Maggie has never had speech – she is non verbal. I was asked recently how Maggie learned to communicate. The question sort of stumped me, because Maggie could communicate with me from the moment she was born. That's true with many parents and children. At first it was with her eyes, then a combination of her eyes and her facial expressions. Sign language in the universally accepted way was not an option, her cerebral palsy prevented the complicated motor function required for ASL. Eventually she learned her own sign for yes and no that became very reliable. Hand up to her mouth for yes and hand down on her leg or the tray of her wheelchair for no. At times, the “no” would be so emphatic, she would pound her fist on the tray and one of her brothers would tell her to stop “shouting”. That always made her laugh.
Even though she could not talk, Maggie still had her voice. And I’m not speaking metaphorically here. She used to yell her head off to get attention. And it worked. Especially in church. After several years, She had one word – MAMA. She would whisper it, yell it, change the intonation in her voice so she could sound mad, excited, happy etc. In March 2007 Maggie had to have her tracheostomy tube put in place. That eliminated any sound, including her one word. I miss that.
Losing her audible voice did not stop Maggie from communicating, however, now she kicks the side of the bed if someone dares to leave her alone for a moment. She pulls on tubes, which she knows will bring us running. She gets what she wants. (S P O I L E D). And she still has the other methods she’s always had. Maggie’s smile is a very useful communication tool. She engages people with that smile. She also manipulates them with it. She has a great future as a con artist.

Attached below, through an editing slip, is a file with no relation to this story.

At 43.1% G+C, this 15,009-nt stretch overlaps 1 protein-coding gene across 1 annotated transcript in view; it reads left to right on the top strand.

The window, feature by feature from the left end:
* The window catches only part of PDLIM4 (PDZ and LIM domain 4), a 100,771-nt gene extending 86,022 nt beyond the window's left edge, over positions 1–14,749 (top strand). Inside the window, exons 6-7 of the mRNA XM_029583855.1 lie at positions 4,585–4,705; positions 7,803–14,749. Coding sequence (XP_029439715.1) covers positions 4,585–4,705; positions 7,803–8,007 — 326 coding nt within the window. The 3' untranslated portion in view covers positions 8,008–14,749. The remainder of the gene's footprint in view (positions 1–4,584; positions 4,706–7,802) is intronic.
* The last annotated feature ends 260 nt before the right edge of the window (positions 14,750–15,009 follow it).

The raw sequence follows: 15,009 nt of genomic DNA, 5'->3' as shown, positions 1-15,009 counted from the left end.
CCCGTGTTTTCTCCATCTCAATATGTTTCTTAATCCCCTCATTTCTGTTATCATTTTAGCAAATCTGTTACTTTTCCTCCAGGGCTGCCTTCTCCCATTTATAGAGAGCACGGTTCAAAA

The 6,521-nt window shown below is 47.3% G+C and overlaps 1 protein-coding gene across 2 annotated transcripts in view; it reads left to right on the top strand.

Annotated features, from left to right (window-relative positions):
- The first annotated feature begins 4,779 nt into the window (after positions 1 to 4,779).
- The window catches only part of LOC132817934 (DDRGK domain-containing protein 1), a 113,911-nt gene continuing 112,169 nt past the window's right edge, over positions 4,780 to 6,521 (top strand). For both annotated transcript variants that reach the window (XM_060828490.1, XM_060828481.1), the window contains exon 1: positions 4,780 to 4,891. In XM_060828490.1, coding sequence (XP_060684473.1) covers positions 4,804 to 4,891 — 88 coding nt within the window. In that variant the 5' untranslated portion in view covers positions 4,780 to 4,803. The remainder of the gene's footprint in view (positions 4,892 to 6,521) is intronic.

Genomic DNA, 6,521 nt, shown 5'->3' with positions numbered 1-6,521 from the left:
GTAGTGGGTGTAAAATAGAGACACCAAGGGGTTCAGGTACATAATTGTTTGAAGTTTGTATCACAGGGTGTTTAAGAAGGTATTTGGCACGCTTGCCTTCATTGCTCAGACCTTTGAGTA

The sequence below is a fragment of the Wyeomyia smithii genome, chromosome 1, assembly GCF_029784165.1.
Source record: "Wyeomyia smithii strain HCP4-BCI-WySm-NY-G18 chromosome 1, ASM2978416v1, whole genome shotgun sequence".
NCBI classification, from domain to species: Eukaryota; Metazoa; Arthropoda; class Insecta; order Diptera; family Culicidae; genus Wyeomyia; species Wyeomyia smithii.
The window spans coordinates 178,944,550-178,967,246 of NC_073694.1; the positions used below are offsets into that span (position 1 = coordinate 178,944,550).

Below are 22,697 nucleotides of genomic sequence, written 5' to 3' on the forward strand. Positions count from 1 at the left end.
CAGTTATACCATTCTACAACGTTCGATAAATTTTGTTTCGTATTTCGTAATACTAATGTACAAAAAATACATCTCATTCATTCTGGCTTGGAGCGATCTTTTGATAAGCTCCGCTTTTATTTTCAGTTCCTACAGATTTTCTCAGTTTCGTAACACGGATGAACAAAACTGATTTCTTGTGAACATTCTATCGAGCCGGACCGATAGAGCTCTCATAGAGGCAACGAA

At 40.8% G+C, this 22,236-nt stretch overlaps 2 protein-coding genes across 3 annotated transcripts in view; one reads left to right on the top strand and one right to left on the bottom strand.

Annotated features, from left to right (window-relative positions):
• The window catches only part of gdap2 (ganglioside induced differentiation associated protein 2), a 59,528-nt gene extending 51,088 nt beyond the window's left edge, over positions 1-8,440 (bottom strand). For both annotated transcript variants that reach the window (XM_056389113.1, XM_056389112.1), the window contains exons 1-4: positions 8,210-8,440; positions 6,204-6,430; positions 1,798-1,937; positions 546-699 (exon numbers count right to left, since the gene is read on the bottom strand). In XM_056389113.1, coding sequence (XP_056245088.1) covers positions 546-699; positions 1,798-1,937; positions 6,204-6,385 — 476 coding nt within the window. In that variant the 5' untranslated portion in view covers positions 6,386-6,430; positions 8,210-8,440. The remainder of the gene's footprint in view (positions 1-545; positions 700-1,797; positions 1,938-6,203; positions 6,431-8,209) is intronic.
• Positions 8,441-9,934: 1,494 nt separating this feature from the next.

But for all of her 14.5 years, Maggie has been working with communication and now has become fairly proficient at a complicated communication device. Think Stephen Hawking, the physicist. Ok, she is not talking about black holes or anything, but she can maneuver a combination of switches to operate her dynavox. It speaks aloud the words or sentences she chooses. She tells jokes, calls me, asks dad to read stories, calls me, makes sentences about her brothers (generally she says they’re stinky), tells her nurse to “come here”, calls the dog, calls me, asks questions, tells me what to do, and shares the news of her school day when she get home.
A lot of the time she is using it for entertainment, saying things like “Mom is Tuesday” but generally she is communicating, connecting. Even if an individual is not familiar with the machine it takes only a moment for them to say, what is that. Is she talking to me? And when someone answers – wow! It sends Maggie into orbit. She can say Mom come here five times in a row. And when I march up to her and say “WHAT?” five times in a row, she laughs her head off. She uses the device not only to communicate her physical needs or to converse, she uses it to connect with others around her. Good for her. Good for us.